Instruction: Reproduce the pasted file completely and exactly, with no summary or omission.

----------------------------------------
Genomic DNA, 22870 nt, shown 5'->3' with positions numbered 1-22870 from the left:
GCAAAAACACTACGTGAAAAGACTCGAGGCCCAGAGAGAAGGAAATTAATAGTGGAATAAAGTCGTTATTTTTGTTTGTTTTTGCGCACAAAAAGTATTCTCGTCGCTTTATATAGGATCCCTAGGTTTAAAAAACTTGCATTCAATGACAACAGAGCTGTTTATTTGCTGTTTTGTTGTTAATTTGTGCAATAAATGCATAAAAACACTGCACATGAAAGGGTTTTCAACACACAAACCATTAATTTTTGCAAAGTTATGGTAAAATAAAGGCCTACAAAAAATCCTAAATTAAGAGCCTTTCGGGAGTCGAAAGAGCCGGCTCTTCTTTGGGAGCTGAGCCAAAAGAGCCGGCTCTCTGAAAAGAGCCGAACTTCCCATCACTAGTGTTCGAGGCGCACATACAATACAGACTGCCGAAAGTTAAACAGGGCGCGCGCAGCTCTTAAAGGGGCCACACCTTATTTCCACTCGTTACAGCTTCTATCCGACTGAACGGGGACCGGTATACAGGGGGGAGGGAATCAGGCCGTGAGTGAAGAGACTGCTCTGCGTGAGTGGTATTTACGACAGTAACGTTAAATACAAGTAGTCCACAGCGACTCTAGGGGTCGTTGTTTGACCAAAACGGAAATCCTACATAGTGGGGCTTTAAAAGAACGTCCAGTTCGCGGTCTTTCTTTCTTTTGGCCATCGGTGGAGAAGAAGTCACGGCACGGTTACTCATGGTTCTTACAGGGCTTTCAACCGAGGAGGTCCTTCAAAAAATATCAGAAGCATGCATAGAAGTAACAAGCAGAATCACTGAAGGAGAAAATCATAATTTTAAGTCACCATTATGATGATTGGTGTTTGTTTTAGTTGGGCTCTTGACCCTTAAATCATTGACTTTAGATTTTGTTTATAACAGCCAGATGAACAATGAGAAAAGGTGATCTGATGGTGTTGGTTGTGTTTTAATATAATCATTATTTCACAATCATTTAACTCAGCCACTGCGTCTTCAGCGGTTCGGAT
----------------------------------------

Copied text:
Genomic DNA, 22870 nt, shown 5'->3' with positions numbered 1-22870 from the left:
GCAAAAACACTACGTGAAAAGACTCGAGGCCCAGAGAGAAGGAAATTAATAGTGGAATAAAGTCGTTATTTTTGTTTGTTTTTGCGCACAAAAAGTATTCTCGTCGCTTTATATAGGATCCCTAGGTTTAAAAAACTTGCATTCAATGACAACAGAGCTGTTTATTTGCTGTTTTGTTGTTAATTTGTGCAATAAATGCATAAAAACACTGCACATGAAAGGGTTTTCAACACACAAACCATTAATTTTTGCAAAGTTATGGTAAAATAAAGGCCTACAAAAAATCCTAAATTAAGAGCCTTTCGGGAGTCGAAAGAGCCGGCTCTTCTTTGGGAGCTGAGCCAAAAGAGCCGGCTCTCTGAAAAGAGCCGAACTTCCCATCACTAGTGTTCGAGGCGCACATACAATACAGACTGCCGAAAGTTAAACAGGGCGCGCGCAGCTCTTAAAGGGGCCACACCTTATTTCCACTCGTTACAGCTTCTATCCGACTGAACGGGGACCGGTATACAGGGGGGAGGGAATCAGGCCGTGAGTGAAGAGACTGCTCTGCGTGAGTGGTATTTACGACAGTAACGTTAAATACAAGTAGTCCACAGCGACTCTAGGGGTCGTTGTTTGACCAAAACGGAAATCCTACATAGTGGGGCTTTAAAAGAACGTCCAGTTCGCGGTCTTTCTTTCTTTTGGCCATCGGTGGAGAAGAAGTCACGGCACGGTTACTCATGGTTCTTACAGGGCTTTCAACCGAGGAGGTCCTTCAAAAAATATCAGAAGCATGCATAGAAGTAACAAGCAGAATCACTGAAGGAGAAAATCATAATTTTAAGTCACCATTATGATGATTGGTGTTTGTTTTAGTTGGGCTCTTGACCCTTAAATCATTGACTTTAGATTTTGTTTATAACAGCCAGATGAACAATGAGAAAAGGTGATCTGATGGTGTTGGTTGTGTTTTAATATAATCATTATTTCACAATCATTTAACTCAGCCACTGCGTCTTCAGCGGTTCGGAT